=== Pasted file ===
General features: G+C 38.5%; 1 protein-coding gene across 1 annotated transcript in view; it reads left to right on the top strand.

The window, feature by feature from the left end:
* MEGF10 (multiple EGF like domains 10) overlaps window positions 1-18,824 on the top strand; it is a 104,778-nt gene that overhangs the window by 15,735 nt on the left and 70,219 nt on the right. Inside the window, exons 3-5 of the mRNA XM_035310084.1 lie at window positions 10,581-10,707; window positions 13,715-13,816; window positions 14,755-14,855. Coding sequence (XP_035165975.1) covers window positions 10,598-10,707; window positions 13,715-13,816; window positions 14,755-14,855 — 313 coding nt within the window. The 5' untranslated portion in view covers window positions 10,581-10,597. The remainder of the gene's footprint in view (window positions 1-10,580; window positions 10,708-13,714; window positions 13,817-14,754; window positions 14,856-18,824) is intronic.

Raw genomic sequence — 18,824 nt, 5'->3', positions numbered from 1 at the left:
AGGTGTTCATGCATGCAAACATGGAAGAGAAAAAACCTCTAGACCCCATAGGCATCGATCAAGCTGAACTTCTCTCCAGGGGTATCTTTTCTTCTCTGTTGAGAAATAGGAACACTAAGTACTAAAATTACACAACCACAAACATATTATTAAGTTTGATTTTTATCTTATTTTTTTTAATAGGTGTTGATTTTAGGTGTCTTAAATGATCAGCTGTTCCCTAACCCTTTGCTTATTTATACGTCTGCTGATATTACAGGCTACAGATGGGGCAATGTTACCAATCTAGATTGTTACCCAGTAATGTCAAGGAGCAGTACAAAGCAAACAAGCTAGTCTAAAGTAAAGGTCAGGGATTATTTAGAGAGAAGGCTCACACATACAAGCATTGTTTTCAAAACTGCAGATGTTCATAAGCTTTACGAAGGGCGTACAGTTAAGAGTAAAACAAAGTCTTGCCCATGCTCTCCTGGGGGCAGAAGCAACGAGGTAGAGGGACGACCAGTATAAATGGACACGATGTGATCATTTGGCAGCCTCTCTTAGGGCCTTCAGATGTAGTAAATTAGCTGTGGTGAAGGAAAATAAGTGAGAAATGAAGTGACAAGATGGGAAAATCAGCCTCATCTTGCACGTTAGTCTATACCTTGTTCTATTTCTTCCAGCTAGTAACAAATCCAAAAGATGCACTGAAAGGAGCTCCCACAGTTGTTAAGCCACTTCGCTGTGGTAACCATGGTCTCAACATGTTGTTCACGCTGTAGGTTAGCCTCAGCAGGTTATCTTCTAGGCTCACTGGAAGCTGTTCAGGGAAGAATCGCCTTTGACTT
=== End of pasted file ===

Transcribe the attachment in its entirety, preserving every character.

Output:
General features: G+C 38.5%; 1 protein-coding gene across 1 annotated transcript in view; it reads left to right on the top strand.

The window, feature by feature from the left end:
* MEGF10 (multiple EGF like domains 10) overlaps window positions 1-18,824 on the top strand; it is a 104,778-nt gene that overhangs the window by 15,735 nt on the left and 70,219 nt on the right. Inside the window, exons 3-5 of the mRNA XM_035310084.1 lie at window positions 10,581-10,707; window positions 13,715-13,816; window positions 14,755-14,855. Coding sequence (XP_035165975.1) covers window positions 10,598-10,707; window positions 13,715-13,816; window positions 14,755-14,855 — 313 coding nt within the window. The 5' untranslated portion in view covers window positions 10,581-10,597. The remainder of the gene's footprint in view (window positions 1-10,580; window positions 10,708-13,714; window positions 13,817-14,754; window positions 14,856-18,824) is intronic.

Raw genomic sequence — 18,824 nt, 5'->3', positions numbered from 1 at the left:
AGGTGTTCATGCATGCAAACATGGAAGAGAAAAAACCTCTAGACCCCATAGGCATCGATCAAGCTGAACTTCTCTCCAGGGGTATCTTTTCTTCTCTGTTGAGAAATAGGAACACTAAGTACTAAAATTACACAACCACAAACATATTATTAAGTTTGATTTTTATCTTATTTTTTTTAATAGGTGTTGATTTTAGGTGTCTTAAATGATCAGCTGTTCCCTAACCCTTTGCTTATTTATACGTCTGCTGATATTACAGGCTACAGATGGGGCAATGTTACCAATCTAGATTGTTACCCAGTAATGTCAAGGAGCAGTACAAAGCAAACAAGCTAGTCTAAAGTAAAGGTCAGGGATTATTTAGAGAGAAGGCTCACACATACAAGCATTGTTTTCAAAACTGCAGATGTTCATAAGCTTTACGAAGGGCGTACAGTTAAGAGTAAAACAAAGTCTTGCCCATGCTCTCCTGGGGGCAGAAGCAACGAGGTAGAGGGACGACCAGTATAAATGGACACGATGTGATCATTTGGCAGCCTCTCTTAGGGCCTTCAGATGTAGTAAATTAGCTGTGGTGAAGGAAAATAAGTGAGAAATGAAGTGACAAGATGGGAAAATCAGCCTCATCTTGCACGTTAGTCTATACCTTGTTCTATTTCTTCCAGCTAGTAACAAATCCAAAAGATGCACTGAAAGGAGCTCCCACAGTTGTTAAGCCACTTCGCTGTGGTAACCATGGTCTCAACATGTTGTTCACGCTGTAGGTTAGCCTCAGCAGGTTATCTTCTAGGCTCACTGGAAGCTGTTCAGGGAAGAATCGCCTTTGACTT